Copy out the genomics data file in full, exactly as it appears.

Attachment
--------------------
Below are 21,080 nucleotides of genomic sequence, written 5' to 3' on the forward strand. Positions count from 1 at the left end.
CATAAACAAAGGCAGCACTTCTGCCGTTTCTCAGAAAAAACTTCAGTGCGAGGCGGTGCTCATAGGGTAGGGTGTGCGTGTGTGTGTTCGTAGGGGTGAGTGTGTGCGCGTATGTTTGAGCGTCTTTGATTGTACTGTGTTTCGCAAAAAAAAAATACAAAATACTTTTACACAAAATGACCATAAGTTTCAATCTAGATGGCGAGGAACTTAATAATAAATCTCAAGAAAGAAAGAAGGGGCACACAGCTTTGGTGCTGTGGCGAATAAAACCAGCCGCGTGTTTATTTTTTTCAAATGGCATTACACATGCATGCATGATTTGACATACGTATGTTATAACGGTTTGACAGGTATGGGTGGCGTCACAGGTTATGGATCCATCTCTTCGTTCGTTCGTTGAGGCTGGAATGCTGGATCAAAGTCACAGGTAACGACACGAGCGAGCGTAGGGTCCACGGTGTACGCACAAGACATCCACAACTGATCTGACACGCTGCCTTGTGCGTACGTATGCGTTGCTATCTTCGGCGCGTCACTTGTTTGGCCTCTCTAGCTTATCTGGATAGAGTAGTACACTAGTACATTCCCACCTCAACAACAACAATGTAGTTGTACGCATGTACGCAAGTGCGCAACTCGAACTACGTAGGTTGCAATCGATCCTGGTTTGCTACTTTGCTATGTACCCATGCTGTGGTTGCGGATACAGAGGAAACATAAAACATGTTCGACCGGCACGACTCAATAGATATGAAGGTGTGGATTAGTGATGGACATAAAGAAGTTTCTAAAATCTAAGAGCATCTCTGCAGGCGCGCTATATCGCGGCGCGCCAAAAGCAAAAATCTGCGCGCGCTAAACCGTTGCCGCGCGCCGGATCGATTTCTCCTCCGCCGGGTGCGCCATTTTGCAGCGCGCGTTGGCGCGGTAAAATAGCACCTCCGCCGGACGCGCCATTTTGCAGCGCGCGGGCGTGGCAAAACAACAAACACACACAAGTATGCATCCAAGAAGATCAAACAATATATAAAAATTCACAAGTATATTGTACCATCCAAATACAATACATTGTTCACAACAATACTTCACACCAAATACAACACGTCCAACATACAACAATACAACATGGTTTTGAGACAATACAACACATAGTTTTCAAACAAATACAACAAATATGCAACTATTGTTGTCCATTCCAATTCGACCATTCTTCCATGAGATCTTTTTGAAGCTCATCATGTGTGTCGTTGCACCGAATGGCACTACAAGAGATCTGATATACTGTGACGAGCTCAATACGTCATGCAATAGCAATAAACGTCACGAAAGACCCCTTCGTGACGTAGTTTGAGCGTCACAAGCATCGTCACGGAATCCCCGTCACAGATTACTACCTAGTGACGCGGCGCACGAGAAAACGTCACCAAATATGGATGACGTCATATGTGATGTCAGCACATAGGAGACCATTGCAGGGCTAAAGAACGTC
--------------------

Below are 21,080 nucleotides of genomic sequence, written 5' to 3' on the forward strand. Positions count from 1 at the left end.
CATAAACAAAGGCAGCACTTCTGCCGTTTCTCAGAAAAAACTTCAGTGCGAGGCGGTGCTCATAGGGTAGGGTGTGCGTGTGTGTGTTCGTAGGGGTGAGTGTGTGCGCGTATGTTTGAGCGTCTTTGATTGTACTGTGTTTCGCAAAAAAAAAATACAAAATACTTTTACACAAAATGACCATAAGTTTCAATCTAGATGGCGAGGAACTTAATAATAAATCTCAAGAAAGAAAGAAGGGGCACACAGCTTTGGTGCTGTGGCGAATAAAACCAGCCGCGTGTTTATTTTTTTCAAATGGCATTACACATGCATGCATGATTTGACATACGTATGTTATAACGGTTTGACAGGTATGGGTGGCGTCACAGGTTATGGATCCATCTCTTCGTTCGTTCGTTGAGGCTGGAATGCTGGATCAAAGTCACAGGTAACGACACGAGCGAGCGTAGGGTCCACGGTGTACGCACAAGACATCCACAACTGATCTGACACGCTGCCTTGTGCGTACGTATGCGTTGCTATCTTCGGCGCGTCACTTGTTTGGCCTCTCTAGCTTATCTGGATAGAGTAGTACACTAGTACATTCCCACCTCAACAACAACAATGTAGTTGTACGCATGTACGCAAGTGCGCAACTCGAACTACGTAGGTTGCAATCGATCCTGGTTTGCTACTTTGCTATGTACCCATGCTGTGGTTGCGGATACAGAGGAAACATAAAACATGTTCGACCGGCACGACTCAATAGATATGAAGGTGTGGATTAGTGATGGACATAAAGAAGTTTCTAAAATCTAAGAGCATCTCTGCAGGCGCGCTATATCGCGGCGCGCCAAAAGCAAAAATCTGCGCGCGCTAAACCGTTGCCGCGCGCCGGATCGATTTCTCCTCCGCCGGGTGCGCCATTTTGCAGCGCGCGTTGGCGCGGTAAAATAGCACCTCCGCCGGACGCGCCATTTTGCAGCGCGCGGGCGTGGCAAAACAACAAACACACACAAGTATGCATCCAAGAAGATCAAACAATATATAAAAATTCACAAGTATATTGTACCATCCAAATACAATACATTGTTCACAACAATACTTCACACCAAATACAACACGTCCAACATACAACAATACAACATGGTTTTGAGACAATACAACACATAGTTTTCAAACAAATACAACAAATATGCAACTATTGTTGTCCATTCCAATTCGACCATTCTTCCATGAGATCTTTTTGAAGCTCATCATGTGTGTCGTTGCACCGAATGGCACTACAAGAGATCTGATATACTGTGACGAGCTCAATACGTCATGCAATAGCAATAAACGTCACGAAAGACCCCTTCGTGACGTAGTTTGAGCGTCACAAGCATCGTCACGGAATCCCCGTCACAGATTACTACCTAGTGACGCGGCGCACGAGAAAACGTCACCAAATATGGATGACGTCATATGTGATGTCAGCACATAGGAGACCATTGCAGGGCTAAAGAACGTC